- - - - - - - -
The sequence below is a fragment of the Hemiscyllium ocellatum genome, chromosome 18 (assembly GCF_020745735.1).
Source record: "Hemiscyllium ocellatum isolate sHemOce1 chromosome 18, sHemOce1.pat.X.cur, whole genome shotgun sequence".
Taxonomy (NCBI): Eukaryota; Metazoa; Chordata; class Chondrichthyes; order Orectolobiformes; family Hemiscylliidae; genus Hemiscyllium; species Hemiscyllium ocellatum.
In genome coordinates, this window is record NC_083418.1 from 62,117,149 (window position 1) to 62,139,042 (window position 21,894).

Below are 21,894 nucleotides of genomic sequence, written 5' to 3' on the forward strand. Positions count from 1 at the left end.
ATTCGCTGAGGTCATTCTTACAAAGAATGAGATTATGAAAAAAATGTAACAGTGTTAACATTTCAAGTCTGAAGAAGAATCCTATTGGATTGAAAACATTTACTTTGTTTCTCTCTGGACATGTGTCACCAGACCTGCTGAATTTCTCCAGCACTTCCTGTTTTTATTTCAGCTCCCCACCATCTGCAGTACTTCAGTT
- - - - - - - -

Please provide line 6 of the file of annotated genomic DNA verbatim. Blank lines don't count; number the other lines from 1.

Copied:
ATTCGCTGAGGTCATTCTTACAAAGAATGAGATTATGAAAAAAATGTAACAGTGTTAACATTTCAAGTCTGAAGAAGAATCCTATTGGATTGAAAACATTTACTTTGTTTCTCTCTGGACATGTGTCACCAGACCTGCTGAATTTCTCCAGCACTTCCTGTTTTTATTTCAGCTCCCCACCATCTGCAGTACTTCAGTT